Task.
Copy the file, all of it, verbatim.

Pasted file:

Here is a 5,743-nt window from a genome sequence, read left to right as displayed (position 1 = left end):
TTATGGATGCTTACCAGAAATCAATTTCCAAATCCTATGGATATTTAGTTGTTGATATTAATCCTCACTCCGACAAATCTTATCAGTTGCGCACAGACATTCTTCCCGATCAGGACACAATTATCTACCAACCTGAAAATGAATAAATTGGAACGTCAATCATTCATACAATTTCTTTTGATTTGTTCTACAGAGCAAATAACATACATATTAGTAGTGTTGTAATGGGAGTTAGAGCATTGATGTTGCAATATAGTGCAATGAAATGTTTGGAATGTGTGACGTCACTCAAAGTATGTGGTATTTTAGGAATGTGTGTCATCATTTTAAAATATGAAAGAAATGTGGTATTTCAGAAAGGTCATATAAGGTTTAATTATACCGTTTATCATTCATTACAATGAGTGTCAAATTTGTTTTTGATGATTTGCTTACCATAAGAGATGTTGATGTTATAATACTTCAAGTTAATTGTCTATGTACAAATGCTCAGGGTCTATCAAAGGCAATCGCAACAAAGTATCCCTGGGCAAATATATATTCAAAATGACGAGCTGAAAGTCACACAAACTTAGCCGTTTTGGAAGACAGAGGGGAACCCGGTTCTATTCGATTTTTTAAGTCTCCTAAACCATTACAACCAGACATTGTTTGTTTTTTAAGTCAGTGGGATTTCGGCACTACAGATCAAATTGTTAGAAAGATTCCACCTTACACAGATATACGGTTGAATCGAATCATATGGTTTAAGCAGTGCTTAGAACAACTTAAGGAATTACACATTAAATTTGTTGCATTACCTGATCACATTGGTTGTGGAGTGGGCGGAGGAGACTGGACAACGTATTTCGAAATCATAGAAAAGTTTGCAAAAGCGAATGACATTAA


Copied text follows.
Here is a 5,743-nt window from a genome sequence, read left to right as displayed (position 1 = left end):
TTATGGATGCTTACCAGAAATCAATTTCCAAATCCTATGGATATTTAGTTGTTGATATTAATCCTCACTCCGACAAATCTTATCAGTTGCGCACAGACATTCTTCCCGATCAGGACACAATTATCTACCAACCTGAAAATGAATAAATTGGAACGTCAATCATTCATACAATTTCTTTTGATTTGTTCTACAGAGCAAATAACATACATATTAGTAGTGTTGTAATGGGAGTTAGAGCATTGATGTTGCAATATAGTGCAATGAAATGTTTGGAATGTGTGACGTCACTCAAAGTATGTGGTATTTTAGGAATGTGTGTCATCATTTTAAAATATGAAAGAAATGTGGTATTTCAGAAAGGTCATATAAGGTTTAATTATACCGTTTATCATTCATTACAATGAGTGTCAAATTTGTTTTTGATGATTTGCTTACCATAAGAGATGTTGATGTTATAATACTTCAAGTTAATTGTCTATGTACAAATGCTCAGGGTCTATCAAAGGCAATCGCAACAAAGTATCCCTGGGCAAATATATATTCAAAATGACGAGCTGAAAGTCACACAAACTTAGCCGTTTTGGAAGACAGAGGGGAACCCGGTTCTATTCGATTTTTTAAGTCTCCTAAACCATTACAACCAGACATTGTTTGTTTTTTAAGTCAGTGGGATTTCGGCACTACAGATCAAATTGTTAGAAAGATTCCACCTTACACAGATATACGGTTGAATCGAATCATATGGTTTAAGCAGTGCTTAGAACAACTTAAGGAATTACACATTAAATTTGTTGCATTACCTGATCACATTGGTTGTGGAGTGGGCGGAGGAGACTGGACAACGTATTTCGAAATCATAGAAAAGTTTGCAAAAGCGAATGACATTAA